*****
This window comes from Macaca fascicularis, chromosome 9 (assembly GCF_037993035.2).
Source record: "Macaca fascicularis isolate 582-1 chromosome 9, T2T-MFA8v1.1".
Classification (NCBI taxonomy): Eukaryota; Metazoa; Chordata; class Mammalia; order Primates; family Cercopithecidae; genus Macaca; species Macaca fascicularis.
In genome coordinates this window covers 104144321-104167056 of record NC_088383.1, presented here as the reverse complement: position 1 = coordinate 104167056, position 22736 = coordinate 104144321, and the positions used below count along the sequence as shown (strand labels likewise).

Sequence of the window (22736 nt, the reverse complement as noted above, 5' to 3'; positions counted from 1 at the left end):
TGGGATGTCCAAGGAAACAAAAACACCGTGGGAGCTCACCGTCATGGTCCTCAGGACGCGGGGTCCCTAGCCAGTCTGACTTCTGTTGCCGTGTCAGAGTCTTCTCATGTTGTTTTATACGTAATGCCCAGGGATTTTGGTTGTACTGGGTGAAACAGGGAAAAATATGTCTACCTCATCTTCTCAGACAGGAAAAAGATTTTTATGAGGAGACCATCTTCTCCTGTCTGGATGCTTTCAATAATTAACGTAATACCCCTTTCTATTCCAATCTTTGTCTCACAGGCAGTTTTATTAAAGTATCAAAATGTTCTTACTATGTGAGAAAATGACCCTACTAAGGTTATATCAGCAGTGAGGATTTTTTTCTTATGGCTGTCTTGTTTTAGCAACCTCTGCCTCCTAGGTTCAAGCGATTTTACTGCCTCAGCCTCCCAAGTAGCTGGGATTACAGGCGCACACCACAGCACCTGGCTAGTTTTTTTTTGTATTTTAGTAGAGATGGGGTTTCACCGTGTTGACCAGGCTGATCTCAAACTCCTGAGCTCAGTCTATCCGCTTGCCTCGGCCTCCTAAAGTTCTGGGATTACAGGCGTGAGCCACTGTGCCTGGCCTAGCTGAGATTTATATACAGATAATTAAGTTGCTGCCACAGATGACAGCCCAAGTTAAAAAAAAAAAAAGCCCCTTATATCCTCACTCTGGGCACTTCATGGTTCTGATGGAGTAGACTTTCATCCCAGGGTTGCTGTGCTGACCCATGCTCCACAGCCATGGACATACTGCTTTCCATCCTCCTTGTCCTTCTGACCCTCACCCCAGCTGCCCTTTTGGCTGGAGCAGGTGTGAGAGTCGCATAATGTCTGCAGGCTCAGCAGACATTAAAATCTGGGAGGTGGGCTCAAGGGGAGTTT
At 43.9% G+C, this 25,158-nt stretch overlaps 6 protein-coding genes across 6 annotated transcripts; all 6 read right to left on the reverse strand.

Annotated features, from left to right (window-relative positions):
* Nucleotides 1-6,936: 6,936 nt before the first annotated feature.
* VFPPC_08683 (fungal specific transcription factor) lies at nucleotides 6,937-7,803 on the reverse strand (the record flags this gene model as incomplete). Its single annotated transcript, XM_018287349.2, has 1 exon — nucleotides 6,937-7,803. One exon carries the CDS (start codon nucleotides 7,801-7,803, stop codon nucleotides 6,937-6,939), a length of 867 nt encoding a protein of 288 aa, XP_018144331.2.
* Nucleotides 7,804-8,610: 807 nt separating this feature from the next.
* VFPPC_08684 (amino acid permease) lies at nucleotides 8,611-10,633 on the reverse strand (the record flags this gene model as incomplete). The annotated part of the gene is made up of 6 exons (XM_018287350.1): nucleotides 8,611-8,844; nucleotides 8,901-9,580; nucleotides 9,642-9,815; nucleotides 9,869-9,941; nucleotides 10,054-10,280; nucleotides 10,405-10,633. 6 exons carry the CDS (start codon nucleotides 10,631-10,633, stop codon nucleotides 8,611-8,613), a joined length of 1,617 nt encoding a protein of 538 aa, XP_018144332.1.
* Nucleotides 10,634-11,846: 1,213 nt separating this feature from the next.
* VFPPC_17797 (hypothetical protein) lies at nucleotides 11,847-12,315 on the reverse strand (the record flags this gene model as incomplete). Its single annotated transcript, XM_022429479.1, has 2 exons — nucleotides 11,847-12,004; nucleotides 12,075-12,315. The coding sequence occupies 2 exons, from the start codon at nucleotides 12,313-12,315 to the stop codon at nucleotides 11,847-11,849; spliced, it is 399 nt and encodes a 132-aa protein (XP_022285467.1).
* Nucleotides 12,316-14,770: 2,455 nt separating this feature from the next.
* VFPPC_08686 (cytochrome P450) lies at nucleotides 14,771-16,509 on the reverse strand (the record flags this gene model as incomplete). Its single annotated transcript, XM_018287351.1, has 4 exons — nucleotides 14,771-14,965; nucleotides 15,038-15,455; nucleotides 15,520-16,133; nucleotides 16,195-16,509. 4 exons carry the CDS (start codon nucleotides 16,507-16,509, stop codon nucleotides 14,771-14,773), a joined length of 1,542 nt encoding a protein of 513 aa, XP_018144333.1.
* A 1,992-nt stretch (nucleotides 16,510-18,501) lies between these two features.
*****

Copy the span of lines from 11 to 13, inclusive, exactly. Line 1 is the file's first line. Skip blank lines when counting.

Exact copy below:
* Nucleotides 7,804-8,610: 807 nt separating this feature from the next.
* VFPPC_08684 (amino acid permease) lies at nucleotides 8,611-10,633 on the reverse strand (the record flags this gene model as incomplete). The annotated part of the gene is made up of 6 exons (XM_018287350.1): nucleotides 8,611-8,844; nucleotides 8,901-9,580; nucleotides 9,642-9,815; nucleotides 9,869-9,941; nucleotides 10,054-10,280; nucleotides 10,405-10,633. 6 exons carry the CDS (start codon nucleotides 10,631-10,633, stop codon nucleotides 8,611-8,613), a joined length of 1,617 nt encoding a protein of 538 aa, XP_018144332.1.
* Nucleotides 10,634-11,846: 1,213 nt separating this feature from the next.